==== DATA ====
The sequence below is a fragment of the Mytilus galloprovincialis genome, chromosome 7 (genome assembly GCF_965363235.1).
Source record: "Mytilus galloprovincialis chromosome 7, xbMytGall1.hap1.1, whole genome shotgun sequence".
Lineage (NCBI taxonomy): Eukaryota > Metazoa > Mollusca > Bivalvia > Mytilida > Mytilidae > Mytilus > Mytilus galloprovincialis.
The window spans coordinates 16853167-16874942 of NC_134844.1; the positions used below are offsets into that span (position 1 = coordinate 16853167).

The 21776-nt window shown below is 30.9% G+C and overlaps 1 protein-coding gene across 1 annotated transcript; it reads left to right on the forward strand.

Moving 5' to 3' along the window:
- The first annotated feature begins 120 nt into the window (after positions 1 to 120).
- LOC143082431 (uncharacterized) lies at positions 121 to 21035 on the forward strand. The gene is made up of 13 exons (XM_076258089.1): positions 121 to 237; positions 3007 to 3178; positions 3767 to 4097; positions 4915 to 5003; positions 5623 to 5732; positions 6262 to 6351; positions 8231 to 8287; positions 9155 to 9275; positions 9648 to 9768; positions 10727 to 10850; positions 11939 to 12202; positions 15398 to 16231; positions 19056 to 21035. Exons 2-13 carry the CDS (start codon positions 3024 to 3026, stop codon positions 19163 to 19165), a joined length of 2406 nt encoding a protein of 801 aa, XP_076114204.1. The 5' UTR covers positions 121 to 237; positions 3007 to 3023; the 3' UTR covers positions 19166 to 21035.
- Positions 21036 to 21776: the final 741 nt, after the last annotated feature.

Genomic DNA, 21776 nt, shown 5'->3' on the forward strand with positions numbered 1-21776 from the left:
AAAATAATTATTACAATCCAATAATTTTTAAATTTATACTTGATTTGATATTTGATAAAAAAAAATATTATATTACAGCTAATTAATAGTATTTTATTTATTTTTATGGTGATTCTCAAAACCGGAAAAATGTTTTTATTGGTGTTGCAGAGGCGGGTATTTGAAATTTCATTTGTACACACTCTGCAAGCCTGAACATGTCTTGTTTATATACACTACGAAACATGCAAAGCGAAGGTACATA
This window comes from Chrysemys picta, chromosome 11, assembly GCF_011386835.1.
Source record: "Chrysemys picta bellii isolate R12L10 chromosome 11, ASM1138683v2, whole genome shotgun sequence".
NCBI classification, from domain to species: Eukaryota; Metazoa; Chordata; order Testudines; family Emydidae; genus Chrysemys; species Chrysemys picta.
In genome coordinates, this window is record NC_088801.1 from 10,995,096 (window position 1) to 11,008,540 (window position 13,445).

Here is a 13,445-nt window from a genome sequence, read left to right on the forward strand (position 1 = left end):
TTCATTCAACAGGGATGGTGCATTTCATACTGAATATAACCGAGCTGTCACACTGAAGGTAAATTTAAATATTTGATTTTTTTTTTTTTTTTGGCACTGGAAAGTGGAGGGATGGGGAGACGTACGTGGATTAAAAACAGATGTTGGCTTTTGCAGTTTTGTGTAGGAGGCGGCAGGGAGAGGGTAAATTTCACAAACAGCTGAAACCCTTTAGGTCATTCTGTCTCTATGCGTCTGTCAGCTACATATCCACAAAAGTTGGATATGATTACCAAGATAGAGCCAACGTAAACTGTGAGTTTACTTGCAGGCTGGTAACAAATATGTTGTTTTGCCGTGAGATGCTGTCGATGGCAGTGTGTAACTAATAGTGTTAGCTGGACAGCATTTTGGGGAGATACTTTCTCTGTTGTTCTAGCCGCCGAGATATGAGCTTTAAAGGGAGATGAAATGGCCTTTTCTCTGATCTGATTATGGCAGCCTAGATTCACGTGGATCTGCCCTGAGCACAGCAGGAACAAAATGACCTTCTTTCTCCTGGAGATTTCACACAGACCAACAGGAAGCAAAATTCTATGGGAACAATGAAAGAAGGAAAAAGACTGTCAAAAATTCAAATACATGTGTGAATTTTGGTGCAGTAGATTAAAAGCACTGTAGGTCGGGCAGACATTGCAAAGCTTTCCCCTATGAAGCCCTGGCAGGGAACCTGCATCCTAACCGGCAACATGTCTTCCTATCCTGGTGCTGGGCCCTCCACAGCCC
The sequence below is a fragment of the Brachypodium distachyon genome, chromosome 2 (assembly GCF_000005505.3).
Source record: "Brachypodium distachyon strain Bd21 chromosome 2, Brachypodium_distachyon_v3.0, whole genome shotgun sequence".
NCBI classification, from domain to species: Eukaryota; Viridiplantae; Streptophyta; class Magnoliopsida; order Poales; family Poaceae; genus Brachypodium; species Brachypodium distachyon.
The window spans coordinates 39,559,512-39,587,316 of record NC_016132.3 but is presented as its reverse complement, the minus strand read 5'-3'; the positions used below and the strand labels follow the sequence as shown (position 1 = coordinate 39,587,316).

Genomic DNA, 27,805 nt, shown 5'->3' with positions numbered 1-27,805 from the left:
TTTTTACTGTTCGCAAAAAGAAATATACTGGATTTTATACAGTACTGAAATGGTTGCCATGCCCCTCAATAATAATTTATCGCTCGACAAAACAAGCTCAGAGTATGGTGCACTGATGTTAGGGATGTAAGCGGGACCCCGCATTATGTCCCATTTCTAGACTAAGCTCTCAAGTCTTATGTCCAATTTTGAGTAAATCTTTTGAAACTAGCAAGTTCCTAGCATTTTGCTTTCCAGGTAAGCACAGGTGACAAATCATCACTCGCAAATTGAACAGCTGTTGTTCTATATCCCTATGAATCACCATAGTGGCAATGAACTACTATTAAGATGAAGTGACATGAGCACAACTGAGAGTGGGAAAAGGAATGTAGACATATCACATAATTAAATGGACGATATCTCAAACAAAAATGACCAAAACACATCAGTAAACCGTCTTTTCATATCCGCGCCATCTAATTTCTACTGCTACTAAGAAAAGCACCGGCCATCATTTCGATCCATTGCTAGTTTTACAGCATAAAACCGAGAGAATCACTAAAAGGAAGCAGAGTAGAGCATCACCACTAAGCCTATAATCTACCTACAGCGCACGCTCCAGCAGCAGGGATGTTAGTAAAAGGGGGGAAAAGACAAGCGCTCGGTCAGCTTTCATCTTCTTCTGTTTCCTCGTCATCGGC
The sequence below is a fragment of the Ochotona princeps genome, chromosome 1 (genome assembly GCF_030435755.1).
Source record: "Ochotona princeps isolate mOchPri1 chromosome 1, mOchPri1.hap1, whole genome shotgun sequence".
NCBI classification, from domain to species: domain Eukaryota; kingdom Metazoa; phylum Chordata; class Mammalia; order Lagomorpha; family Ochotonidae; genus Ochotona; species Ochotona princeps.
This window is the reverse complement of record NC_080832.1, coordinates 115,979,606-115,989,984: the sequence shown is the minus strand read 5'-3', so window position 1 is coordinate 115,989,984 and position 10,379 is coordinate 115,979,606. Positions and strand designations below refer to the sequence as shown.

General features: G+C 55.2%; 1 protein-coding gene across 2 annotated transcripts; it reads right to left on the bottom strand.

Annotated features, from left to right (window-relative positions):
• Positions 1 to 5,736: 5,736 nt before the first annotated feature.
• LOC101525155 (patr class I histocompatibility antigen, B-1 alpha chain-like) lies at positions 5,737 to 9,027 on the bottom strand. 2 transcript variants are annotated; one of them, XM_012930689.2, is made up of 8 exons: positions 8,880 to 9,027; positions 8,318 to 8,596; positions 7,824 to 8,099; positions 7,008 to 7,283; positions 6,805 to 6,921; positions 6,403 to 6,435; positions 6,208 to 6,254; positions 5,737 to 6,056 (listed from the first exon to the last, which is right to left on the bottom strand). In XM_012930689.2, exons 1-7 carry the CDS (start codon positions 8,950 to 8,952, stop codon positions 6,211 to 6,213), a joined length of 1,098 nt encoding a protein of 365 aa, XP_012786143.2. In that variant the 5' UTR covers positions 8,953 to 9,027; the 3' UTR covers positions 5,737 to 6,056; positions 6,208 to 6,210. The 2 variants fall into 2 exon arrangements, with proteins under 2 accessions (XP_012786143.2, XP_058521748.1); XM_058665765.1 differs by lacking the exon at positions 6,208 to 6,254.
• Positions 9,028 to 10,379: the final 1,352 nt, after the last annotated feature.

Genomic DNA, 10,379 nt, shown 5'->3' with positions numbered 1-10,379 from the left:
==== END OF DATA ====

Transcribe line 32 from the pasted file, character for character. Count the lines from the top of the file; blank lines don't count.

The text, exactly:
• Positions 9,028 to 10,379: the final 1,352 nt, after the last annotated feature.